Brian Nicholls is the author of four distinctive books.

Two memoirs. A novella. A novel. 

Scroll down and check them out...

Michel de Montaigne (1533-1592) based his judgement on books on the Roman poet Horace’s division of good authors who ‘simply delight’ us and the great ones who ‘mix the useful with the sweet’. This notion was so current in the Renaissance that great authors such as Rabelais and Ronsard were often called utiles-doux (‘useful-delightful’).

Useful and delightful. This is what I aim for.


Tess is experienced and erotic.
Gretl wilful and illusive.
Vicky perverse, vulgar and wounded.
Julie a tantalising trickster...

A provocative and disarmingly honest memoir of a young Australian’s romantic misadventures in 1960s London at the beginning of the Permissive Age. A beguiling and powerful story of love, infatuation, folly, despair and guilt.

A Saucepan in the Sky

‘The most you can expect,’ Uncle Stan said, ‘is for things to almost make sense.’

A Saucepan in the Sky is the story of a boy who thinks anything can be explained if you have the right word − hence his quest for a really big dictionary. But through his family he gets an inkling that a thing called paradox plays a great part in the workings of the world.

A Suitcase in the Desert

Two lost children
A man in search of himself
An unforgiving land
An unlikely romance
A murder...

Matt Hudson is an emotionally damaged homicide detective who has dented his code of honour and lost a clear purpose in life.


A Journey Among Heroes in Search of Final Things.

On a plane bound for London George Brent reveals to a stranger-confidant a plan that is calculated and rational yet filled with poetic imagination. He becomes a knight-errant believing his death is the last remarkable thing that will happen to him.

What readers say

The world that Nicholls evokes is vivid, full of laughter, triumph and tears.

Authortalk, Berkelouw Bookshop
A Saucepan in the Sky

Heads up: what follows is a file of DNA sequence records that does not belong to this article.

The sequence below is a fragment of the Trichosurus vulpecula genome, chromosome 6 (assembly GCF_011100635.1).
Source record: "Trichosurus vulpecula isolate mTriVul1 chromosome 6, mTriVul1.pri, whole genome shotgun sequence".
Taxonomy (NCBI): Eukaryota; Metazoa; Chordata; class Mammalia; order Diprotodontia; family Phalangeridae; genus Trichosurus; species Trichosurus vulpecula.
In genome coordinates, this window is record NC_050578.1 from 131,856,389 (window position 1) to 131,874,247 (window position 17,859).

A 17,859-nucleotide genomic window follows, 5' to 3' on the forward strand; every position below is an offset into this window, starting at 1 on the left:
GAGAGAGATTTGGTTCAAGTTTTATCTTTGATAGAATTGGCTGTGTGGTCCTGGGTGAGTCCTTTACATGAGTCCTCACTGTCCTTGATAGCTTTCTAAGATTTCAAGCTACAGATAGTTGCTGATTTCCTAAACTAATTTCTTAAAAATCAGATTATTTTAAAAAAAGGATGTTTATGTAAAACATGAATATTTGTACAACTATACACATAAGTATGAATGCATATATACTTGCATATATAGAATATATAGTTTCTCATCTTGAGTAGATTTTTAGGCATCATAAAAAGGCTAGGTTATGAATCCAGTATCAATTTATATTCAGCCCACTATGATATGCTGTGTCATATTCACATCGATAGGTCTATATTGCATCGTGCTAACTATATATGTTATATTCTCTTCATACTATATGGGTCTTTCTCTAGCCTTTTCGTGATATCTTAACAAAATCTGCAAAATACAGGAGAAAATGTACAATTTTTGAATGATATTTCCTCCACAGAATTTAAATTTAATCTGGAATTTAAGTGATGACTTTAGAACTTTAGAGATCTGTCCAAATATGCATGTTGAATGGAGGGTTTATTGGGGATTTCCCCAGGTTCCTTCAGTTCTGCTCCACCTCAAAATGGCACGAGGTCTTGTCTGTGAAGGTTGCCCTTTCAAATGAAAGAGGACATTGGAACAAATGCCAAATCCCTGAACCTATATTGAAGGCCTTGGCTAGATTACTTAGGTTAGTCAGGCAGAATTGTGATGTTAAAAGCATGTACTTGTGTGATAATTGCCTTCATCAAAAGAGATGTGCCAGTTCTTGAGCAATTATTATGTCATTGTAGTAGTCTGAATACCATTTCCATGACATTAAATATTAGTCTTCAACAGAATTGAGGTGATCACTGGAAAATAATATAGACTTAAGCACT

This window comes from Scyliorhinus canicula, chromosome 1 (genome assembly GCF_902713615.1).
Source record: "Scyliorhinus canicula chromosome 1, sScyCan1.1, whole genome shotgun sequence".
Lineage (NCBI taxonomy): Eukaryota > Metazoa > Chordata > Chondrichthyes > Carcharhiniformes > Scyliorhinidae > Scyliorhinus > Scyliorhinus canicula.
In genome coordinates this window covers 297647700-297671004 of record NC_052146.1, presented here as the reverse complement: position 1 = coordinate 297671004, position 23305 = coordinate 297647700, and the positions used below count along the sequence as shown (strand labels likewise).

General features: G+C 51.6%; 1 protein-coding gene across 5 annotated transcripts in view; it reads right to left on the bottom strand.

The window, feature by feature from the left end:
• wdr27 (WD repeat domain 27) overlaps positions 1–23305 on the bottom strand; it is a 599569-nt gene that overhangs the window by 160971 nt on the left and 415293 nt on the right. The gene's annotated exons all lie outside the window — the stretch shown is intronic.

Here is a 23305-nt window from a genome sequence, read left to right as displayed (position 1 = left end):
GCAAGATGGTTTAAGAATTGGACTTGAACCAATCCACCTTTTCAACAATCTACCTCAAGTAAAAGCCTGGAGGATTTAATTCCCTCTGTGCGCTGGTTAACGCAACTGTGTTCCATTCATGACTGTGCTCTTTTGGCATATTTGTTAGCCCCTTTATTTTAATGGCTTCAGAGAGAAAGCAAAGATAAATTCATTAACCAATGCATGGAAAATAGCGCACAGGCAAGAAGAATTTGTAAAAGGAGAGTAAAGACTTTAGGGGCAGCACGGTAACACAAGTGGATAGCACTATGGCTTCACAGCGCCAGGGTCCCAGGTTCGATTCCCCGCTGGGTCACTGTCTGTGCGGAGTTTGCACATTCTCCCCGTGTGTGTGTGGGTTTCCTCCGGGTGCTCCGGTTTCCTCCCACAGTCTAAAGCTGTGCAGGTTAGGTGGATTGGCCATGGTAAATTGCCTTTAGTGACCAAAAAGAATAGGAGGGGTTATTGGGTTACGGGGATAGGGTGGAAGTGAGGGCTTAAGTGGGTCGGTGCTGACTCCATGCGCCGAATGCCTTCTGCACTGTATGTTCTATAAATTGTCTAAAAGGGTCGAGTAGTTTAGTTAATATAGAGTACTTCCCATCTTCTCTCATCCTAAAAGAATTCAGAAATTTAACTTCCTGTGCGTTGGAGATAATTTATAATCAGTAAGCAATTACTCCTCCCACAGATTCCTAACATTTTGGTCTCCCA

So much of it seemed very familiar to my own struggles and wow moments.

A. A. Devon, UK.
A Saucepan in the Sky

An utterly readable account of a memorable ‘ordinary’ environment. Uncle Vic is a ‘funny bugger’ with a Conradian outlook. ‘Uncle’ Stan is wonderfully disreputable. A charming book…as tender a maternal portrait as you will ever read.

Australian Book Review
A Saucepan in the Sky

A Saucepan in the Sky has a lot more going for it than just a great title. Nicholls gets the child’s voice just right, no mean feat without getting mawkish

Marrickville Heritage Society Newsletter
A Saucepan in the Sky

Had me in fits of laughter in the train en route to work.

R.H. Wavell Heights, Qld.
A Saucepan in the Sky

I reluctantly read the last page and immediately wished for more.

J. D. Paddington, NSW.
A Saucepan in the Sky

A classic. A lovely book.

A.M. Canberra.
A Saucepan in the Sky

The humour and the entertaining bits make one laugh out loud, but underlying this is the layer of pathos and longing. Hyperbole confronts understatement; sensitive and poetic passages of intense sympathy contrast with brutal reality.

A.R. Applecross, WA

Comic and loving…the reader is hooked from the beginning. You’ll want to raise your glass to Brian and his gang of relatives.

Geelong Advertiser
A Saucepan in the Sky

Brian Nicholls creates an array of memorable characters. A lack of sentimentality is a strength of both McCourt’s (Angela’s Ashes) and Nicholls' memoir, but the national humour and idioms of A Saucepan in the Sky stand out as unmistakably Australian.

Independent Scholars Association of Australia Review
A Saucepan in the Sky

Simple experiences imbued with charm… dilemmas presented clearly in a way that should strike chords of recognition…this is worth reading.

Canberra Times
A Saucepan in the Sky

Never a dull moment.

50 something
A Saucepan in the Sky

About ClarrieMay Publishing

The ClarrieMay Publishing photo-logo shows Brian’s father Clarence George Nicholls (1915-2004) and mother Eileen May Nicholls (nee Hudson) (1919-1989) on their honeymoon at Luna Park, Sydney in 1935.

They were married for over fifty years. They survived many set-backs and difficult years including the Great Depression of 1929-1933, and long separations during the Second World War.

They are major influences in Brian’s childhood memoir A Saucepan in the Sky.